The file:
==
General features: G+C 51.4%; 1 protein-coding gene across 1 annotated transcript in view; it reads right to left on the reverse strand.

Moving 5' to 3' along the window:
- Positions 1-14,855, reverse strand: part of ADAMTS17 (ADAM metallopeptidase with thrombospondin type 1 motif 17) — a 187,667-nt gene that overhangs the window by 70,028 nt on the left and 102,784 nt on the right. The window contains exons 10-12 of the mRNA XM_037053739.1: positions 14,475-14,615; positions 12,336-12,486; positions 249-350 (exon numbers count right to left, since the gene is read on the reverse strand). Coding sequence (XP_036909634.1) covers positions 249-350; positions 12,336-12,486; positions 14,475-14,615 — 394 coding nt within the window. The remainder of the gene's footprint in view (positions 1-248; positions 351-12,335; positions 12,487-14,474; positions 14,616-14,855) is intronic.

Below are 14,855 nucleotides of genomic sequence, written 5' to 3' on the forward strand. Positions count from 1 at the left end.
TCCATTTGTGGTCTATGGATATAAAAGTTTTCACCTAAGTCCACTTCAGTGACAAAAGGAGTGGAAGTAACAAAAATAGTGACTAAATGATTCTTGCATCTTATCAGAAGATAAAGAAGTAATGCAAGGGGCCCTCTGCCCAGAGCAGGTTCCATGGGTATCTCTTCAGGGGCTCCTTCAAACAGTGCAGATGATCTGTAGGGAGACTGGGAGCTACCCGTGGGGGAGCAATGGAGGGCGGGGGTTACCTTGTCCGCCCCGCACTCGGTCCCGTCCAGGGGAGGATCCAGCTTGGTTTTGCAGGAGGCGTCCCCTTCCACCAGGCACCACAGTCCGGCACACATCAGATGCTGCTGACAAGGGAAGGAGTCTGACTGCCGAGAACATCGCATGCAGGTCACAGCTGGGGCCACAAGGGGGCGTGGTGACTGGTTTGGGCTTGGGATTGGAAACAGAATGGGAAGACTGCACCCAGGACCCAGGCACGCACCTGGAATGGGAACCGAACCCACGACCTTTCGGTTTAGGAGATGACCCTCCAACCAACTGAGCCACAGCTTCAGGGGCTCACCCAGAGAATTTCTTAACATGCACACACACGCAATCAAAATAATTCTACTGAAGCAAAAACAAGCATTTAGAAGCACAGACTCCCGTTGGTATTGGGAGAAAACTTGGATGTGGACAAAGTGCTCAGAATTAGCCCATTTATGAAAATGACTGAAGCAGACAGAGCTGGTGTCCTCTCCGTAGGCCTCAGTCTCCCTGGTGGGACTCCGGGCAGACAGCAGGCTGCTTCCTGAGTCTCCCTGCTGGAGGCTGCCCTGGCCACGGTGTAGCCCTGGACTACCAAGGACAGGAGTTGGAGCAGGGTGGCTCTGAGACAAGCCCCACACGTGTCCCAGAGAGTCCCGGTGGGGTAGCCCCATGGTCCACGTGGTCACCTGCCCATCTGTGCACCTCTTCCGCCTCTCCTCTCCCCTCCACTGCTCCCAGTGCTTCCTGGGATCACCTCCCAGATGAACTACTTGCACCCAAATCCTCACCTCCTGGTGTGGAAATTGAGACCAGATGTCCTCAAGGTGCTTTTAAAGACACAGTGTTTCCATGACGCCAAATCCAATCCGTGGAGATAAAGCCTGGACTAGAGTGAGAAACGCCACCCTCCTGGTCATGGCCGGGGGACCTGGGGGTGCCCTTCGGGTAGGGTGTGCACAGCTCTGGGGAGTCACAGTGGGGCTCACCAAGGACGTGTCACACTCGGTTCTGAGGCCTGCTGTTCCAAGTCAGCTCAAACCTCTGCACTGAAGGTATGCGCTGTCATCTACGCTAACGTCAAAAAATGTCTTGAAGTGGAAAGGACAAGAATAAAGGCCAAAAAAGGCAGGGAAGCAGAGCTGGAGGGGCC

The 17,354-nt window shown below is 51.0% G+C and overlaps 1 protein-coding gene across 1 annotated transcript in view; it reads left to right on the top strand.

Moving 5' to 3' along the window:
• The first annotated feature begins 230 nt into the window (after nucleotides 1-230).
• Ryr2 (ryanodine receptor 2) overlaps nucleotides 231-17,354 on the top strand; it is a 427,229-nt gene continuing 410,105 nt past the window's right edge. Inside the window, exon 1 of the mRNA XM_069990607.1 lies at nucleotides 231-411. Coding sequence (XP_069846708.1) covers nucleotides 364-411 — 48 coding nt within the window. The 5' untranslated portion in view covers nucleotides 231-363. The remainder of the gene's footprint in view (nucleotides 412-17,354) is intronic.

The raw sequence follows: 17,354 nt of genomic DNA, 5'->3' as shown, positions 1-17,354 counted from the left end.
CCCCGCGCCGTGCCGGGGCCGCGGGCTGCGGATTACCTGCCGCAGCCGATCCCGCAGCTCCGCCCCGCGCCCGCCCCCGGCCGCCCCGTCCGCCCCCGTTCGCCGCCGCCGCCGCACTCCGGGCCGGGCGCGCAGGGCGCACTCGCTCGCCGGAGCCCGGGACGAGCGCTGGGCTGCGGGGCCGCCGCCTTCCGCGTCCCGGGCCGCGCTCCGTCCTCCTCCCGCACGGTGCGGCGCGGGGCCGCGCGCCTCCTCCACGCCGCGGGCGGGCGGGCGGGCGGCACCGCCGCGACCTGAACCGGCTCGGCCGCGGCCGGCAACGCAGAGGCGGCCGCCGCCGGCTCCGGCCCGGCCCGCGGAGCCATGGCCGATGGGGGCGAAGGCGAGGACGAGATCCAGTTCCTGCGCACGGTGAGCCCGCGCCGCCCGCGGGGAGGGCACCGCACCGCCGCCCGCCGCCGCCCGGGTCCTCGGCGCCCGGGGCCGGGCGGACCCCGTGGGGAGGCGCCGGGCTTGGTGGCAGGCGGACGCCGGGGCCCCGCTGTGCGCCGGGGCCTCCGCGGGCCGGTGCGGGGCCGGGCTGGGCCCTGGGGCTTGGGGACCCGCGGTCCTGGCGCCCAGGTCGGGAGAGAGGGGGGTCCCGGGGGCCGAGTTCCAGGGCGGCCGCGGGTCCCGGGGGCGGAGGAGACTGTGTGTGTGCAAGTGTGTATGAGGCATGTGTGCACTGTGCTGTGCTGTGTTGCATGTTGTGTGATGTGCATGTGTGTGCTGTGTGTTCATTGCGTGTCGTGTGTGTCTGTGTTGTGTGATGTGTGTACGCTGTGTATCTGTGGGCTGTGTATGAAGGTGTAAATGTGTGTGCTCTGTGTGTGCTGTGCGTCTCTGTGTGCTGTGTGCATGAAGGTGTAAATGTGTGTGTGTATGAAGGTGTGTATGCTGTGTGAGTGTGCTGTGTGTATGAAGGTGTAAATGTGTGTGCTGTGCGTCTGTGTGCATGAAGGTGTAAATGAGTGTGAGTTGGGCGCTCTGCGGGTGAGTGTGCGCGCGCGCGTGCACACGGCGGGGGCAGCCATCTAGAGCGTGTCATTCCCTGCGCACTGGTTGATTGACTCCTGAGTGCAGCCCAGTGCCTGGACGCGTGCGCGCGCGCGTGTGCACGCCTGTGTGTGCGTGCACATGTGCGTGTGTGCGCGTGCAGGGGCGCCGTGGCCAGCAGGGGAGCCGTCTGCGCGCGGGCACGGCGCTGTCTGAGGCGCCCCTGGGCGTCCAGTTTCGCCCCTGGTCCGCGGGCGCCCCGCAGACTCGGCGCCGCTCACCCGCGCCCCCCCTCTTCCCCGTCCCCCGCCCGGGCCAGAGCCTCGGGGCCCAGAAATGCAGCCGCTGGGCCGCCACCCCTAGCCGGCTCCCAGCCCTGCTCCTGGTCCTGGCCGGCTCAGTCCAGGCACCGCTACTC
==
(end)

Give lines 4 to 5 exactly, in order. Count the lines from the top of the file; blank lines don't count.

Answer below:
Below are 14,855 nucleotides of genomic sequence, written 5' to 3' on the forward strand. Positions count from 1 at the left end.
TCCATTTGTGGTCTATGGATATAAAAGTTTTCACCTAAGTCCACTTCAGTGACAAAAGGAGTGGAAGTAACAAAAATAGTGACTAAATGATTCTTGCATCTTATCAGAAGATAAAGAAGTAATGCAAGGGGCCCTCTGCCCAGAGCAGGTTCCATGGGTATCTCTTCAGGGGCTCCTTCAAACAGTGCAGATGATCTGTAGGGAGACTGGGAGCTACCCGTGGGGGAGCAATGGAGGGCGGGGGTTACCTTGTCCGCCCCGCACTCGGTCCCGTCCAGGGGAGGATCCAGCTTGGTTTTGCAGGAGGCGTCCCCTTCCACCAGGCACCACAGTCCGGCACACATCAGATGCTGCTGACAAGGGAAGGAGTCTGACTGCCGAGAACATCGCATGCAGGTCACAGCTGGGGCCACAAGGGGGCGTGGTGACTGGTTTGGGCTTGGGATTGGAAACAGAATGGGAAGACTGCACCCAGGACCCAGGCACGCACCTGGAATGGGAACCGAACCCACGACCTTTCGGTTTAGGAGATGACCCTCCAACCAACTGAGCCACAGCTTCAGGGGCTCACCCAGAGAATTTCTTAACATGCACACACACGCAATCAAAATAATTCTACTGAAGCAAAAACAAGCATTTAGAAGCACAGACTCCCGTTGGTATTGGGAGAAAACTTGGATGTGGACAAAGTGCTCAGAATTAGCCCATTTATGAAAATGACTGAAGCAGACAGAGCTGGTGTCCTCTCCGTAGGCCTCAGTCTCCCTGGTGGGACTCCGGGCAGACAGCAGGCTGCTTCCTGAGTCTCCCTGCTGGAGGCTGCCCTGGCCACGGTGTAGCCCTGGACTACCAAGGACAGGAGTTGGAGCAGGGTGGCTCTGAGACAAGCCCCACACGTGTCCCAGAGAGTCCCGGTGGGGTAGCCCCATGGTCCACGTGGTCACCTGCCCATCTGTGCACCTCTTCCGCCTCTCCTCTCCCCTCCACTGCTCCCAGTGCTTCCTGGGATCACCTCCCAGATGAACTACTTGCACCCAAATCCTCACCTCCTGGTGTGGAAATTGAGACCAGATGTCCTCAAGGTGCTTTTAAAGACACAGTGTTTCCATGACGCCAAATCCAATCCGTGGAGATAAAGCCTGGACTAGAGTGAGAAACGCCACCCTCCTGGTCATGGCCGGGGGACCTGGGGGTGCCCTTCGGGTAGGGTGTGCACAGCTCTGGGGAGTCACAGTGGGGCTCACCAAGGACGTGTCACACTCGGTTCTGAGGCCTGCTGTTCCAAGTCAGCTCAAACCTCTGCACTGAAGGTATGCGCTGTCATCTACGCTAACGTCAAAAAATGTCTTGAAGTGGAAAGGACAAGAATAAAGGCCAAAAAAGGCAGGGAAGCAGAGCTGGAGGGGCC